Keyword: Equatorial Guinea
Teodorin Obiang, son of President Teodoro Obiang Nguema Mbasogo, is accused of amassing millions of dollars through 'bribes and kickbacks'.
The International Court of Justice ruled it had no legal powers to stop a French probe into suspected moneylaundering by Equatorial Guinea's vice-president Teodorin Obiang, who claims his vast assets, including property and luxury cars in France, come from wealth gained legitimately.
Teodorin Obiang, 47, will be tried by a Paris court on charges including corruption, money-laundering and embezzlement of public funds.
In 2010, a French judicial investigation was opened into evidence that several African leaders and their families hold vast assets in France gained from embezzlement of the public funds of their countries. Among those targeted by the investigation, which was triggered by anti-corruption NGOs, is Republic of Congo President Denis Sassou Nguesso, head of what the World Bank classifies as one of the world’s ‘Heavily-Indebted Poor Countries’, where a quarter of children aged under five suffer from malnutrition. Mediapart has learnt of the details of a police raid on a luxury property close to Paris belonging to Nguesso’s nephew Edgard, where they found vast sums of cash, jewellery and watches and evidence that the multi-million-euro apartment is funded by an offshore company whose accounts are fed by the Congolese treasury. Fabrice Arfi reports.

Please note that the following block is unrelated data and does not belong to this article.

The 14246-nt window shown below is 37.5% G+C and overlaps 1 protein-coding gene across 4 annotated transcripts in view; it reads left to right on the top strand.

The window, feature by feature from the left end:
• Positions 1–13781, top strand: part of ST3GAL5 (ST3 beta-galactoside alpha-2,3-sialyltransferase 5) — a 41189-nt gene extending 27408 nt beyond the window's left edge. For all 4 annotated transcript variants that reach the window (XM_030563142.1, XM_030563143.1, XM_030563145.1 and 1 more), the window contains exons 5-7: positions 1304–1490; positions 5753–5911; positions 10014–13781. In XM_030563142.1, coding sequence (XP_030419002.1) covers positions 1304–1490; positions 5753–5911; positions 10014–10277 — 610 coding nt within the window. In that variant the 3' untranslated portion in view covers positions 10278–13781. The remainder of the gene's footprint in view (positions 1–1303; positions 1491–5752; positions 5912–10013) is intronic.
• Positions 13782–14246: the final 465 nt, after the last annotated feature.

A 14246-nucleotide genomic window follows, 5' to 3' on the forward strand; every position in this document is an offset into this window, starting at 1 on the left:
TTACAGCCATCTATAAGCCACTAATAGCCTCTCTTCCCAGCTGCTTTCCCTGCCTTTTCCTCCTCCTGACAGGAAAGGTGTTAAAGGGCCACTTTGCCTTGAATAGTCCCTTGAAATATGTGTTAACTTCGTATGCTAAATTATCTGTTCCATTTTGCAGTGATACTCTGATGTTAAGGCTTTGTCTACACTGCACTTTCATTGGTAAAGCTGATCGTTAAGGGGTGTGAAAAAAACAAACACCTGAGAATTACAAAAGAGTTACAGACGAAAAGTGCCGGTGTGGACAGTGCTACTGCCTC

The art of corruption: the vice-president of Equatorial Guinea's astonishing collection of masterpieces
Teodoro Nguema Obiang Mangue, son of the long-serving president of Equatorial Guinea and vice-president in his own right, is under formal investigation by French judges for money laundering. At the heart of the affair are claims that Obiang, who is also defence minister and interior minister, has plundered his country's natural wealth to amass a fabulous collection of late nineteenth art worth 104 million dollars that lined the walls of his luxurious home in Paris. Meanwhile 60% of Equatorial Guinea's population have to survive on less than a dollar a day. Fabrice Arfi investigates.
Teodoro Nguema Obiang Mangue, high-living son of the president of Equatorial Guinea and vice-president of the country, wanted by France and the United States on charges of money-laundering and embezzlement, is on the point of purchasing one of the world’s largest luxury yachts (pictured) for the sum of 200 million dollars. Mediapart has discovered that a company was especially set up in Equatorial Guinea to carry out the acquisition of the vessel from the family of the late Saudi crown prince Sultan bin Abdulaziz Al Saud. It is a remarkable snub to a French judicial investigation into so-called 'ill-gotten gains' of several African leaders and which has uncovered compelling evidence that Obiang Mangue and his father have acquired massive personal fortunes through illegally stripping the assets of the small west-central African state, where an estimated 75% of the population live below the poverty line. Fabrice Arfi reports.